As an Experienced Baltimore Maryland Criminal Defense Attorney I have often written about the mistakes that are made by inexperienced attorneys when representing people in criminal cases. I often pose the question, “did you hire the right lawyer to represent you?”. In many of my previous postings I have written about cases in which the criminal defendant has hired an attorney who was in reality a domestic (divorce/child custody) attorney, an accident attorney or a general practitioner, who had claimed to be experienced in criminal defense. Upon closer inspection of his or her case history, these claims turned out to be false.
Recently I have become aware of several instances of poor representation in cases where the criminal defendant hires an attorney who sends him an unsolicited letter shortly after they are charged in a criminal case. These “letter lawyers” as they are known, very often offer legal services at well below the customary fee charged by experienced criminal lawyers. The reason for this in most instances is that the attorneys sending these letters are inexperienced (many are just out of law school) and are unable to attract criminal clients any other way. Truly experienced criminal defense attorneys are able to get most of their clients from referrals from past satisfied clients or from people who do the necessary research to find a qualified lawyer to represent them. And as the old adage goes, “you get what you pay for”, as very often these inexperienced attorneys do what one would expect from an inexperienced attorney and that is, they make mistakes.
I have written in this blog about many instances where the mistakes made by “letter lawyers” or other inexperienced lawyers are immediately apparent – usually because the defendant ended up in jail on a case where he wouldn’t have had he been properly represented by a criminal defense specialist. In other cases the mistake may not become apparent for many months or even many years after the case is mishandled. I was recently hired by a client who falls into this latter category. Here are the facts:
The defendant is charged CDS Possession and Possession with the Intent To Distribute CDS. Briefly, the defendant was stopped in his car by a police officer for a traffic violation. The officer claimed that he smelled marijuana and as a result conducted a search of the vehicle. He recovered several ounces of marijuana and a few prescription narcotics for which my client did not have a prescription. There are definitely potential defenses regarding the stop, the search as well as the ownership of the contraband as there were others in the vehicle with him. I explained all this to the client and told him that additionally he would likely be eligible for probation before judgment even if we lost the case given the fact that my client claimed to have no record along with the relatively small amount of drugs recovered in the case.
When we discussed my fee the client claimed to be surprised at the fee I quoted which was, in all honestly, on the low end of the customary fee range for a case like this. He advised me, for the first time, that he had in fact been arrested once before for drugs. He explained that he didn’t think it mattered because his lawyer, whom he had hired after receiving an unsolicited letter in the mail from him shortly after the client’s arrest, “had gotten it all thrown out”. He told me that he had paid far less than I had quoted to be represented and he didn’t understand why he should pay more for a lawyer than he did in the last case when that lawyer had done such a “great job” .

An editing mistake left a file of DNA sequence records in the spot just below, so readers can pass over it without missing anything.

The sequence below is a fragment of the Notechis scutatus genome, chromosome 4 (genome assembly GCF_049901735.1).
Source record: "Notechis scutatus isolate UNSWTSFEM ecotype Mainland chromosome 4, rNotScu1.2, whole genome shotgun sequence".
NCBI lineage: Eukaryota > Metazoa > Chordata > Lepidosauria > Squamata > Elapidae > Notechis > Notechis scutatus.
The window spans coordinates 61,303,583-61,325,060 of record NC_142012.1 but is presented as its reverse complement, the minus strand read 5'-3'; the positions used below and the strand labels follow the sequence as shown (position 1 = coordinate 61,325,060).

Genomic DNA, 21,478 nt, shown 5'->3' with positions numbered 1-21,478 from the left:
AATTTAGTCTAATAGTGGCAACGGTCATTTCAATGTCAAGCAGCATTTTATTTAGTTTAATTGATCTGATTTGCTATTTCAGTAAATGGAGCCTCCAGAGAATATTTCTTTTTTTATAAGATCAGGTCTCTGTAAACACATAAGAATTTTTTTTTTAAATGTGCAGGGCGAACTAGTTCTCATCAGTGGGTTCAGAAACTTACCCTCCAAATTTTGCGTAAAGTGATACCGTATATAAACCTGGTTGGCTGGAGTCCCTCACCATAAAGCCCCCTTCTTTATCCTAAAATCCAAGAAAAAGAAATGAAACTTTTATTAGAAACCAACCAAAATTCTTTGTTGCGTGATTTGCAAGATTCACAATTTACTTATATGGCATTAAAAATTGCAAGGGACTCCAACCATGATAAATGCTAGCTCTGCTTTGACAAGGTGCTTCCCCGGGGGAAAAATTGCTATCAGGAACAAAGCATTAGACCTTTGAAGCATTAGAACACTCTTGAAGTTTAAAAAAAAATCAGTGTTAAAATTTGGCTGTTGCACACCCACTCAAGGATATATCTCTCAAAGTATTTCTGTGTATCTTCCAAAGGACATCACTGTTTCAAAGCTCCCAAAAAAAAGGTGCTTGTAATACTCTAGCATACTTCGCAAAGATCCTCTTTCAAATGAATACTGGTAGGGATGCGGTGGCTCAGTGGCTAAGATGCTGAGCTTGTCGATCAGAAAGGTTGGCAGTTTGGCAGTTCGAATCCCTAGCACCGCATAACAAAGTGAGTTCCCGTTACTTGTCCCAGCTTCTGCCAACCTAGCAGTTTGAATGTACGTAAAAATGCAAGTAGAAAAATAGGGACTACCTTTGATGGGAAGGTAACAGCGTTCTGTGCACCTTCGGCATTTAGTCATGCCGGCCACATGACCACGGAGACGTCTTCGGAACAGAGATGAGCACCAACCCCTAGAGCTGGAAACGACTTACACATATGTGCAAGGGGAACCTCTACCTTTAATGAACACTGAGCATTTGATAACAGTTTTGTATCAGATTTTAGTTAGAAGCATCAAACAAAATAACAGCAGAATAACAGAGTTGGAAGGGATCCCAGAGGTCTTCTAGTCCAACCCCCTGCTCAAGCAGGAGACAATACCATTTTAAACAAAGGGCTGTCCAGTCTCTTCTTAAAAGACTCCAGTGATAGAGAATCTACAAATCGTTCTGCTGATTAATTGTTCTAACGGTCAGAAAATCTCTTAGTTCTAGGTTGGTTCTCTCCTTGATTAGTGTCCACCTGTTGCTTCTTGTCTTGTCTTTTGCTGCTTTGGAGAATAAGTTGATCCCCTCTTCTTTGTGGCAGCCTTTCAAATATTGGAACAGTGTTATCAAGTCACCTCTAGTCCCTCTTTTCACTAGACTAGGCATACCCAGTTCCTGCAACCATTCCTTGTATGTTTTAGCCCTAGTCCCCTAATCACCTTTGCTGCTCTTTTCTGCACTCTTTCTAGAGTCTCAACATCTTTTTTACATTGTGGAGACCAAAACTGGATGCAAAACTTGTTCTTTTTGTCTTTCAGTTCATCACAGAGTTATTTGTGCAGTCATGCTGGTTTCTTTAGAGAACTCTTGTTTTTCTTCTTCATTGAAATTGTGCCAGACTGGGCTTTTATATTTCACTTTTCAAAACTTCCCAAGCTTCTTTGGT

I then looked him the client up in Mary and Judiciary Case Search http://casesearch.courts.state.md.us/inquiry/inquiry-index.jsp, which as I have written in the past, is also a an excellent tool for researching attorney’s experience. I found that he had in fact received probation before judgment for possession of CDS a little less than 4 years ago.
I explained to him at this point that this previous arrest mattered very much indeed as under Maryland Law, a criminal defendant is ineligible to receive probation before judgment for a CDS case if that person has previously received probation before judgment in a CDS case. In other words, a defendant is only allowed to receive one PBJ in Maryland for drug case. I went on to advise him that he had been eligible to have the matter expunged for almost a year and that had he done so, he would have again been eligible for a PBJ in this case. I had to explain to him that, unfortunately, now that he has a pending criminal case, he is ineligible under the statute to have the previous case expunged.
I then inquired as to whether his previous lawyer had explained any of this to him at the time of his representation of him or if the lawyer had later reminded him of when he was eligible to have the matter expunged. His response was no. In fact, he told me that his lawyer had never mentioned the word expungement to him and he had no idea that he had to apply to get the matter off his record. He said that the lawyer had simply told him that the case was “thrown out”, was off his record and could never be used against him in the future. This was a major mistake by his former attorney as he may now end up having a drug conviction, possibly even a felony drug conviction, on his record for the rest of his life.
The worst part is that this devastating result was entirely avoidable had his previous lawyer properly represented him. I will do everything in my power to avoid a permanent conviction but the mistake may be impossible to undue. I don’t know whether it was that the lawyer didn’t understand the process or that he just wasn’t paid enough to do the necessary work or some other factor. What I do know is that it is now very clear to this client that his previously lawyer had not done a “great job” and that the client had unfortunately gotten exactly what he had paid for.